1. ABC Premiere Event: Their Eyes Were Watching God, ABC, 15.9/25; 2. American Idol(Tuesday), Fox, 15.7/23; 3. CSI: Crime Scene Investigation, CBS, 15.5/23; 4. American Idol (Wednesday), Fox, 14.4/21; 5. American Idol(Monday), Fox, 13.5/20; 6. Survivor: Palau, CBS, 12.7/20; 7. Law & Order: Trial by Jury, NBC, 11.6/19; 8. Lost, ABC, 11.3/18; 9. NYPD Blue, ABC, 10.4/17; 10. Cold Case, CBS, 10.0/15; 10.Medium, NBC, 10.0/16.


American Idol

drew just about the same number of viewers Tuesday night as it did last week, according to overnight Nielsens. The talent show posted a 15.7/24 to lead Fox to another Tuesday victory. The debut of Blind Justicein the NYPD Blueslot at 10:00 p.m. on ABC scored an 8.1/13 -- better than Blue's average and second to NBC's Law and Order: Special Victims Unit,which recorded a 10.1/17.


The judge in the Michael Jackson trial is expected to hold a hearing today (Wednesday) on whether Jay Leno is subject to a gag order barring potential witnesses from commenting publicly on the case. Jackson's lawyers have said that they plan to ask the judge to affirm that Leno is subject to the order. In papers filed with the court, they wrote: "Mr. Leno is an accomplished entertainer and, usually, a genuinely funny man. However, while the prosecution of Michael Jackson might be a convenient source of material, it is hardly crucial commentary on important political or social issues." In recent broadcasts of The Tonight Show, Leno has called in Brad Garrett (of Everybody Loves Raymond), CNBC talk show host Dennis Miller, and Roseanne Barr to pinch-hit for him during a segment of his monologue devoted to the Jackson trial."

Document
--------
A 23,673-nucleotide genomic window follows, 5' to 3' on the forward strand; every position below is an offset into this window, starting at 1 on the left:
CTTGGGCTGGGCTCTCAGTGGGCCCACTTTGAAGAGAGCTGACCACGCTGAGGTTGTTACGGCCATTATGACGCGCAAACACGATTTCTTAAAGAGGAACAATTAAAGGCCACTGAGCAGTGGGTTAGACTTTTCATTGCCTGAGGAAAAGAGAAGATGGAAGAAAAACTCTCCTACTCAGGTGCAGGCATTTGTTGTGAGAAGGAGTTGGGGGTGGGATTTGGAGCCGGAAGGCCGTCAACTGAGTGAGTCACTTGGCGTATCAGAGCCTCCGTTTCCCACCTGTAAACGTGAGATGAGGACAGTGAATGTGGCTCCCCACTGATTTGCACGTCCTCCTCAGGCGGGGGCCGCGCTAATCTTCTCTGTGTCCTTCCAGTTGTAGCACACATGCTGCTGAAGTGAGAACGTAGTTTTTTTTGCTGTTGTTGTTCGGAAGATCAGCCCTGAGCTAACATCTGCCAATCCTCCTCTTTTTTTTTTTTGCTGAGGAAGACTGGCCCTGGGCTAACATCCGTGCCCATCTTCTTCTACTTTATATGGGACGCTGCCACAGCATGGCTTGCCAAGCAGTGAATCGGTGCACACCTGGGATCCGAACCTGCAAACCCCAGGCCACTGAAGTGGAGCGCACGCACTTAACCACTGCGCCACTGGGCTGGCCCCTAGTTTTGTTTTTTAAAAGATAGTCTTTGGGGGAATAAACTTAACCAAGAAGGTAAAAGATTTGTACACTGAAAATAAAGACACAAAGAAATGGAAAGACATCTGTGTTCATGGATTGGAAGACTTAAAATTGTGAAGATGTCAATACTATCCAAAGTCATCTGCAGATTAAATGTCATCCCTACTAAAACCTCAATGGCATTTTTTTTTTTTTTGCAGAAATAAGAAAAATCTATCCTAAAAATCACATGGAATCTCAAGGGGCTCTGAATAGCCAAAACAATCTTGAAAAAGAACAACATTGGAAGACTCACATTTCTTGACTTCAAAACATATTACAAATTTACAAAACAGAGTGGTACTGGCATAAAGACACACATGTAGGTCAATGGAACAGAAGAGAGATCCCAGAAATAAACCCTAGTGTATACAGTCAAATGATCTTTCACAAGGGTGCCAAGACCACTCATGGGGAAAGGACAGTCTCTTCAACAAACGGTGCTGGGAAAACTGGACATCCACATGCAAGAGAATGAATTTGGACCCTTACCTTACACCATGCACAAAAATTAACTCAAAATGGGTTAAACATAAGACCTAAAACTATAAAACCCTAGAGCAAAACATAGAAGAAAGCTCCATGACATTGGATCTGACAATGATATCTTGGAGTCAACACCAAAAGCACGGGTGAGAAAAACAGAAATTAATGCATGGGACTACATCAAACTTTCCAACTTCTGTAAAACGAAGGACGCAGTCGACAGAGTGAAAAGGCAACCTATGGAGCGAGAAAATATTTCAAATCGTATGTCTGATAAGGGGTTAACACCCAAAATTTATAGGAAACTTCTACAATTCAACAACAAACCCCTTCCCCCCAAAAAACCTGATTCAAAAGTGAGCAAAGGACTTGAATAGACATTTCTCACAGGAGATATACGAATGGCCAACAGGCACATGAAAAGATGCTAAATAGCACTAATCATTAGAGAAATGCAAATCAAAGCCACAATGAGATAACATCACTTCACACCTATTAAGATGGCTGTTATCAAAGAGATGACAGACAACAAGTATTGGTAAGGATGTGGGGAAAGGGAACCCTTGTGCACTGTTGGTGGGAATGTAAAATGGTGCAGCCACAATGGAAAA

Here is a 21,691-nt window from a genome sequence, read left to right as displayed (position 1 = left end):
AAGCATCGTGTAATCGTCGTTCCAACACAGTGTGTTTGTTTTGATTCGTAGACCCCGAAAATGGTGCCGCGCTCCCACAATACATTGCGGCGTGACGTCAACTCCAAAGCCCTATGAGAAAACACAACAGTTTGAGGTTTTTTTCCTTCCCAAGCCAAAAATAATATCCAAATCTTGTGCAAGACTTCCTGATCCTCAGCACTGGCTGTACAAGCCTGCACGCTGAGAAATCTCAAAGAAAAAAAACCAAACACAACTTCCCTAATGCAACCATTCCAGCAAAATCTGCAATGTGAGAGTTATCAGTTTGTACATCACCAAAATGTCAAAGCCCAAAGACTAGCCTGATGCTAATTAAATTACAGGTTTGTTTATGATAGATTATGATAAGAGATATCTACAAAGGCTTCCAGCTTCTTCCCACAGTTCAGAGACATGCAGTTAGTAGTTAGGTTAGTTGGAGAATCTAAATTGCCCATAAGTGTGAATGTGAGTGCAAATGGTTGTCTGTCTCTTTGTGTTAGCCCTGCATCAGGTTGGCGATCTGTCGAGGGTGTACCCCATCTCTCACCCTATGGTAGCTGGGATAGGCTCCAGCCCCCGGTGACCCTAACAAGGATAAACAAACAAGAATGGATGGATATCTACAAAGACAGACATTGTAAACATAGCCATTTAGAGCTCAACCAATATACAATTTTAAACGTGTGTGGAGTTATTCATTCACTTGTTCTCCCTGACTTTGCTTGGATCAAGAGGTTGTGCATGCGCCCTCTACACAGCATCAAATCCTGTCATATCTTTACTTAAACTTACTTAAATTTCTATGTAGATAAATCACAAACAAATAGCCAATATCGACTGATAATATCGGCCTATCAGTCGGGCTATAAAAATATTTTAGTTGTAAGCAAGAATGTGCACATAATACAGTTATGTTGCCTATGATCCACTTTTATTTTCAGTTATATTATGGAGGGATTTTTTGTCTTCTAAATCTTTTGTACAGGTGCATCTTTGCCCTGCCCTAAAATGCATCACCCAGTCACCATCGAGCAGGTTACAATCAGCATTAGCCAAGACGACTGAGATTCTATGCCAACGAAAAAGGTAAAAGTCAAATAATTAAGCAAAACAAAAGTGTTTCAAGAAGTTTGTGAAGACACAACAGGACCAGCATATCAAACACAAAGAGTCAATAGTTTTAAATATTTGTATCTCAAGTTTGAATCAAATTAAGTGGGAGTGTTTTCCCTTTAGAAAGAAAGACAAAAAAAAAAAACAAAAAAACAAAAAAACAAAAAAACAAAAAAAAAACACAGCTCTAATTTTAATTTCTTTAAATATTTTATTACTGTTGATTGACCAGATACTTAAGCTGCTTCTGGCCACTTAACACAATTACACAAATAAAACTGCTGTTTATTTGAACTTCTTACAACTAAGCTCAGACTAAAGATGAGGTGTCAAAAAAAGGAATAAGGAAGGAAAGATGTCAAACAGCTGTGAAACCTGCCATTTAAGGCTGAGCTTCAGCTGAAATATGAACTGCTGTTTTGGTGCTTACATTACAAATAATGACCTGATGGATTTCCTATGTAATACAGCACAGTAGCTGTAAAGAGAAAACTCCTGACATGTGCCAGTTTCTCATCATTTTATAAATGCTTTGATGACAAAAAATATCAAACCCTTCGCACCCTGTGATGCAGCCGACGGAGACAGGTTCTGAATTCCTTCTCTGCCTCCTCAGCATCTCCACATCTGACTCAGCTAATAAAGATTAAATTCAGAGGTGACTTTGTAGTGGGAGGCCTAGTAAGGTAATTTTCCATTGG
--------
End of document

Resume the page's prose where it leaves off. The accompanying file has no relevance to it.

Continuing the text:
The Academy of Television Arts & Sciences is considering restoring an Emmy award for best new television program and move several other awards to the creative arts Emmy ceremony, which is not televised, the Associated Press reported Tuesday, citing a source close to the academy. The wire service observed that the new program award was abandoned in 1974. Among the awards that might be shifted to the non-televised ceremonies are several for movies and miniseries, including writing, directing and supporting actor and actress. "What's behind this is the resentment of broadcast networks losing the movie categories to cable," Tom O'Neil, author of The Emmys,told A.P. "This is an awards show paid for by the broadcast networks, which lose the majority of movie categories to HBO. This is their revenge." A spokeswoman for the academy said that any reports of changes "are highly speculative."